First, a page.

VR Industry Players Are Getting Serious

VR Industry Players Are Getting Serious
January 29, 2017

With Facebook and Google hiring new generals to drive their VR efforts, broad consumer availability of this technology may finally be on the horizon.


Virtual reality has always been a figment in the vast landscape of consumer technology, an intangible buzzword that has existed only to whet and tantalize. To date nothing practical, of lasting significance, has really come out of it. Sure, there are 360 degree videos and the smattering of VR apps on the mobile stores, but these aren’t at all elements that have ever driven the mobile experience. In fact, it’s the set of generic applications comprising social media, selfie image editing and the like that have become the mainstay of our interaction with digital devices.


This may soon be about to change though.


A few days ago, when Xiaomi’s ever-recognizable Hugo Barra announced his leaving the company to make his way back to Silicon Valley, speculation was rife about the role he was headed to. Now that it is out in the open, Mark Zuckerberg’s revelation of Barra heading to Facebook to lead their Oculus VR efforts makes so much sense.

As he stated in his Facebook post, Zuckerberg revealed a lot when he highlighted the fact that Barra, during his time at Xiaomi, was responsible for “bringing innovative devices to millions of people.” For a long while Facebook’s Oculus VR has been lurking in the shadows, accessible only to the rarefied few who could afford its decidedly high price ($798 or approximately Rs 54,332, for the Oculus Rift along with a pair of Touch Controllers.) In bringing Barra on board, Zuckerberg appears to be keen to shift gears and move their VR offering toward the masses with products and prices that are more approachable. With Barra’s characteristic flair, and his being the one who played a major role in introducing millions to smartphones that were surprisingly well spec’d for their price, he appears to be just man to reprise this feat in the Facebook VR context. To Xiaomi-fy Oculus VR, if you will.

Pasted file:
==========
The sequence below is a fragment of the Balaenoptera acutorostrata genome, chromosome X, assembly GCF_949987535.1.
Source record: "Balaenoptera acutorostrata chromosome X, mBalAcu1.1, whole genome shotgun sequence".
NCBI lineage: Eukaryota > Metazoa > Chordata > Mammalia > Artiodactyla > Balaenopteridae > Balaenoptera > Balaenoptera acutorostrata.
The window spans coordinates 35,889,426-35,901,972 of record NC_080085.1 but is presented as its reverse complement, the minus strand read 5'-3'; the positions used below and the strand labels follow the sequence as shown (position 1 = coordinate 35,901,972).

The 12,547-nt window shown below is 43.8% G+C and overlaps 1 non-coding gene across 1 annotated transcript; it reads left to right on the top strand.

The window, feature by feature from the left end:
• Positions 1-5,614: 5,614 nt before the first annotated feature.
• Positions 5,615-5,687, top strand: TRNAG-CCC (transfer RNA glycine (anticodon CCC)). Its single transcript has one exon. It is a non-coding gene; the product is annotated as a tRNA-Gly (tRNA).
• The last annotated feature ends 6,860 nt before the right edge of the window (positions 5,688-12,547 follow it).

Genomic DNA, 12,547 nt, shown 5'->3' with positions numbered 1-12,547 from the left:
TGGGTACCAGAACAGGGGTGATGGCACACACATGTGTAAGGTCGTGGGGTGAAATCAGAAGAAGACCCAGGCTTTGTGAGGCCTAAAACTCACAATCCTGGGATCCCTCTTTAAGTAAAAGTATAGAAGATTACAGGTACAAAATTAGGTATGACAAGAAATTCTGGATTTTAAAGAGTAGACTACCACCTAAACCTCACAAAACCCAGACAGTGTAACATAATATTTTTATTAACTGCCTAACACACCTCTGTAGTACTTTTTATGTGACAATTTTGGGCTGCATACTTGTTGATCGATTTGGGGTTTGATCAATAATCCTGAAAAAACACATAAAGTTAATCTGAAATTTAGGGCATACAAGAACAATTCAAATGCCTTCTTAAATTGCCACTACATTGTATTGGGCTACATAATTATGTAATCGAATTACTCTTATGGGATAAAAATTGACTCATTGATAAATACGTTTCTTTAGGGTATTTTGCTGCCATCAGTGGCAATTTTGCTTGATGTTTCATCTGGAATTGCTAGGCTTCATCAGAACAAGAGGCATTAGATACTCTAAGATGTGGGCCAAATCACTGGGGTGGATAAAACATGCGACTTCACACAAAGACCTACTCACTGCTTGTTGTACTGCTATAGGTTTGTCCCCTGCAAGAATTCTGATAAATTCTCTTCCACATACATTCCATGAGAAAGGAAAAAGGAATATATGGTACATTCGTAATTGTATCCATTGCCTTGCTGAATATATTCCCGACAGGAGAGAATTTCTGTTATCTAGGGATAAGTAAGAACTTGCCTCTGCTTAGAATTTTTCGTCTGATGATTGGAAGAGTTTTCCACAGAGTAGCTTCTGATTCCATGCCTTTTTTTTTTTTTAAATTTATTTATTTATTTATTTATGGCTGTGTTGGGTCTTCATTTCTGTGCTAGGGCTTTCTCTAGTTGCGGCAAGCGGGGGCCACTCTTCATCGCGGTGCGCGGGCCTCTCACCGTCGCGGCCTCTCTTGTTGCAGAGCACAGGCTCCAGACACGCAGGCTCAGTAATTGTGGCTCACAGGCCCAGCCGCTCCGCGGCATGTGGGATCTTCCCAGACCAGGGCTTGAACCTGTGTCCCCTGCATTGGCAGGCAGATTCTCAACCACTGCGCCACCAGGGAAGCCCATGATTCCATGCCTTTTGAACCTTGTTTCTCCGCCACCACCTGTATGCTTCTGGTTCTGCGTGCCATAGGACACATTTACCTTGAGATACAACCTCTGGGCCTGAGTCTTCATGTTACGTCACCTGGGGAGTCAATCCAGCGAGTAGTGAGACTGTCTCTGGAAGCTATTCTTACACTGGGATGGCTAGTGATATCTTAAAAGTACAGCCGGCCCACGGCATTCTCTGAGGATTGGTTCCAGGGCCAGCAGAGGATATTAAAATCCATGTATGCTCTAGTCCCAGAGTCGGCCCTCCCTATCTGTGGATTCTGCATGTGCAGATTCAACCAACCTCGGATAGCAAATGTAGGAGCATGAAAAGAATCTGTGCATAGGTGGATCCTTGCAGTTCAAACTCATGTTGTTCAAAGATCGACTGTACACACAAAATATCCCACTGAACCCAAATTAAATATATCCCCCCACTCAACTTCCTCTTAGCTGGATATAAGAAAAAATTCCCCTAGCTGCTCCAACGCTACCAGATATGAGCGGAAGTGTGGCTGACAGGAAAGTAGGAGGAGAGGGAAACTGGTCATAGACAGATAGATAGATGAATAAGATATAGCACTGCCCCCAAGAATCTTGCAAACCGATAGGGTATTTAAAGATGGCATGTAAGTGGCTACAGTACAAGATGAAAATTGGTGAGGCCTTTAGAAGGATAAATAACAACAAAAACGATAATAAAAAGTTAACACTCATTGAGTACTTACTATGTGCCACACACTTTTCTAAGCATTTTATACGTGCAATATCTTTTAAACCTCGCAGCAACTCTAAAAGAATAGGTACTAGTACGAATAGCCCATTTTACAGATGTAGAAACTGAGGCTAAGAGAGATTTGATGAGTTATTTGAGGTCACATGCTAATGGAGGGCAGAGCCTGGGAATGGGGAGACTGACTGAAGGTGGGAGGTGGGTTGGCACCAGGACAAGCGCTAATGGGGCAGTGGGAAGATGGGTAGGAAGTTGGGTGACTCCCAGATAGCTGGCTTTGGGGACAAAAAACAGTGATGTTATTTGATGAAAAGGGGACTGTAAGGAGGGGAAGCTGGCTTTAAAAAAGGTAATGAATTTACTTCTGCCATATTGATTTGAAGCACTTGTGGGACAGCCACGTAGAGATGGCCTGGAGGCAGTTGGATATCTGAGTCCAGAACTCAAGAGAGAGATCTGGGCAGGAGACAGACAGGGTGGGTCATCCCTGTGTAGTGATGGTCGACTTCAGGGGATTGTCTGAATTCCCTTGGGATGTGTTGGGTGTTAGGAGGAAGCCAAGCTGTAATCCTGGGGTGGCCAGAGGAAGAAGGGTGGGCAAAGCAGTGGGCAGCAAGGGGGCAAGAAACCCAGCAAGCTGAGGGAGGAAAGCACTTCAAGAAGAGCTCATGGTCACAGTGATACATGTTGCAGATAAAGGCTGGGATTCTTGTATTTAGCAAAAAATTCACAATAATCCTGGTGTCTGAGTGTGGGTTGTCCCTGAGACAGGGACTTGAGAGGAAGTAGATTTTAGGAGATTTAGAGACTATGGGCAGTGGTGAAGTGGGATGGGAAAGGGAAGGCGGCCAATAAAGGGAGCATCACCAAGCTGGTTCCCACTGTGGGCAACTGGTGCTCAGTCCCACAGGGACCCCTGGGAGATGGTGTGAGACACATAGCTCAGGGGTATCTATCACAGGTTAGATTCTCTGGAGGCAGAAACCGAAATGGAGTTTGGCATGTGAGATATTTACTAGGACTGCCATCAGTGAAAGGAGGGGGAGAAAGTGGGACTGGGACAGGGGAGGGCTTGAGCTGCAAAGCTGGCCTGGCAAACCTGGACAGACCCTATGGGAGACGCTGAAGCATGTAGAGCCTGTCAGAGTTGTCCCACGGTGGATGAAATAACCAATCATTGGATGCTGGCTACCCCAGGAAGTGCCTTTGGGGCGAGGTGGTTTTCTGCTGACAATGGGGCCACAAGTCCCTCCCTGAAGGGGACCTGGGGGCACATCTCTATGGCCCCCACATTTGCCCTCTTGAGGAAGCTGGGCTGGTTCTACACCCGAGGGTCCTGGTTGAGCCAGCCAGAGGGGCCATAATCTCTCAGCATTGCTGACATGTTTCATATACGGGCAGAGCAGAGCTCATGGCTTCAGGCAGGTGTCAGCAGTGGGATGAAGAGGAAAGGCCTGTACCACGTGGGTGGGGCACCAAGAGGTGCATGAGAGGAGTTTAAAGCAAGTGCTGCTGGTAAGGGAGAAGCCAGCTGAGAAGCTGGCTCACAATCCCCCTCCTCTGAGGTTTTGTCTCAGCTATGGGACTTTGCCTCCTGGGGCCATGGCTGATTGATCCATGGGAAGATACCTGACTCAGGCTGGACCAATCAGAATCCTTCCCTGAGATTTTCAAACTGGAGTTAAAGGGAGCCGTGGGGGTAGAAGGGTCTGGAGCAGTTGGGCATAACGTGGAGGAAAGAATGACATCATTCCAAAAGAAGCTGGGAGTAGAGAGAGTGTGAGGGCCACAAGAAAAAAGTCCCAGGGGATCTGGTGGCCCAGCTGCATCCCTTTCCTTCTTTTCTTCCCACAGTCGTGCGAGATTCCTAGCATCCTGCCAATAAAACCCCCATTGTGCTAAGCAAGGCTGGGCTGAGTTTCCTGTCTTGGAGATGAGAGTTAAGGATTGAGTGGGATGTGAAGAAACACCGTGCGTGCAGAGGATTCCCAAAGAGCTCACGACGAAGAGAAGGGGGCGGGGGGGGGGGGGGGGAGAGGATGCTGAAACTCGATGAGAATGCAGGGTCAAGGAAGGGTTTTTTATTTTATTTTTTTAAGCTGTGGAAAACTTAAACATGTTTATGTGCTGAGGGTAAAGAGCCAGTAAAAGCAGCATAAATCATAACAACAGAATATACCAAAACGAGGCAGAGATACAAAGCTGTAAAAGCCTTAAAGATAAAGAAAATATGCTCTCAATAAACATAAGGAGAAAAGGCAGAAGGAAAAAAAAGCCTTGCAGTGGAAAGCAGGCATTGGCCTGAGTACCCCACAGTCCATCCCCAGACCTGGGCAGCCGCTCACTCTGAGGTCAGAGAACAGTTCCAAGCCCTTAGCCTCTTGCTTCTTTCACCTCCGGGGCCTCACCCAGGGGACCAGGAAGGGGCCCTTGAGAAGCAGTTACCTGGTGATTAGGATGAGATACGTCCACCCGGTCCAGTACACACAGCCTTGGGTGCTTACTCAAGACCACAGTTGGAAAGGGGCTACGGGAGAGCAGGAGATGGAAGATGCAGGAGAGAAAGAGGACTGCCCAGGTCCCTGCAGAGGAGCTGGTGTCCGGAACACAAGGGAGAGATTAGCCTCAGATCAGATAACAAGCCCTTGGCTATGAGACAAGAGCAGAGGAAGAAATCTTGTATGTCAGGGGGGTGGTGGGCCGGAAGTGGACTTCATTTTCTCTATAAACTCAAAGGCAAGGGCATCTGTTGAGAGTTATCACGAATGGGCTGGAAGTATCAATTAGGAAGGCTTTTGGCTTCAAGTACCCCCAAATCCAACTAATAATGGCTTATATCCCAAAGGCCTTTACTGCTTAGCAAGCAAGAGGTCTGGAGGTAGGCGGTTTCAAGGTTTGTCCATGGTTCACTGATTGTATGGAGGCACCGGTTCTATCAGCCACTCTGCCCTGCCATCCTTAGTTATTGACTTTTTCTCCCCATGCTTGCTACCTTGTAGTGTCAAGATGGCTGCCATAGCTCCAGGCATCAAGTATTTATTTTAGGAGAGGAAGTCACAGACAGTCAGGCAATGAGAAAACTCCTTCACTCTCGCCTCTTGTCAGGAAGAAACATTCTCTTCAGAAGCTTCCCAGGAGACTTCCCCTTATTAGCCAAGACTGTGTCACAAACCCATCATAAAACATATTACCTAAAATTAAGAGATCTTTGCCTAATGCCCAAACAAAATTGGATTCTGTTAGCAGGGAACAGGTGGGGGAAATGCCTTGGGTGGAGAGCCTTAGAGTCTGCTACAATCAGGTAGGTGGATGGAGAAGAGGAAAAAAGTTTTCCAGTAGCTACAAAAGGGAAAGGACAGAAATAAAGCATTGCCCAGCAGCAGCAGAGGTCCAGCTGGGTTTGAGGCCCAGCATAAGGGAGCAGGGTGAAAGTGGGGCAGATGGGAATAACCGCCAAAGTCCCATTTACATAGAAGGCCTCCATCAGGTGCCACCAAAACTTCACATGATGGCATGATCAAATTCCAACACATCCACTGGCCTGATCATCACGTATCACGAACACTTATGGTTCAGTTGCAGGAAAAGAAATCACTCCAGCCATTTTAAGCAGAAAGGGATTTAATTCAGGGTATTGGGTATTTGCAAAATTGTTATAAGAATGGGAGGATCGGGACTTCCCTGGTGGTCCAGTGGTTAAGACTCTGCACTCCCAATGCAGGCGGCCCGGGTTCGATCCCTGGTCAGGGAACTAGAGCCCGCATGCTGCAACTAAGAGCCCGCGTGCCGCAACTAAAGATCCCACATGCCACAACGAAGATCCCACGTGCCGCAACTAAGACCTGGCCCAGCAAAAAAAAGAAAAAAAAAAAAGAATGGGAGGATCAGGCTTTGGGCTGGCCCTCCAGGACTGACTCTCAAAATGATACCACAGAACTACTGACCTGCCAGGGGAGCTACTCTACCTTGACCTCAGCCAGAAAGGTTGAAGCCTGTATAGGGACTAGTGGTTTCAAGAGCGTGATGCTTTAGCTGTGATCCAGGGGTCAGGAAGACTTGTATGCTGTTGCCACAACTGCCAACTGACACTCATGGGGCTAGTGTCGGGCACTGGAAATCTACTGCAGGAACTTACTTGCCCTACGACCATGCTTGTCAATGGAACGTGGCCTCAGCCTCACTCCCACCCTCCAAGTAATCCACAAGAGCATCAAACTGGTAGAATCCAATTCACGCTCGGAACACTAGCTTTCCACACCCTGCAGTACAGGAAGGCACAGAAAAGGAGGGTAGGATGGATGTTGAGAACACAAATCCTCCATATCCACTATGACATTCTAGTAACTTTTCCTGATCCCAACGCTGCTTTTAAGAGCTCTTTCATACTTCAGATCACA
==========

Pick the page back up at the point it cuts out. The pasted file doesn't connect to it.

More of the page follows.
But it gets even more interesting. Over at HTC, it was announced just yesterday that Claude Zellweger, the company’s top designer for their Vive VR solution, is leaving to join Google in their Daydream VR team.


@vladsavov I am joining Google Daydream, so you can redirect your criticism:). — Claude Zellweger (@Claudibus)


It’s a parallel move with a timing that is almost synchronous to Barra’s.


Together though, these tectonic shifts in senior leadership between traditional mobile phone companies and the technology giants fueling the VR wave bodes well for end users. This perhaps marks an inflection point for VR, after which we could expect to see VR solutions -- both hardware and software -- actually veering toward end-consumers. If anything, it should spark an arms race in the field, which should trigger a long-awaited bootstrap for virtual reality and by extension even augmented reality.


With the progress in the hardware likely to leapfrog from here on in, it should also spark a wave of innovation on the software and content fronts, where game producers and video creators would now need to re-think their offerings in the VR and AR context faster than before.


And I believe this will also spawn a change in payment strategies for content. VR content, unlike traditional video for example, has the propensity to be consumed over and over. Being unscripted and open world by nature, a user could watch a VR video or play a VR game repeatedly, with each instance offering an altogether new experience. This repeat consumption model could prompt the platforms that offer VR content to adopt a subscription-based model other than a single-fee payment as is the case with most computer games and movies today.


With the battle lines drawn this could just be the year that virtual reality becomes pervasive, making its way into our wearables, smartphones and homes. It’s about time.

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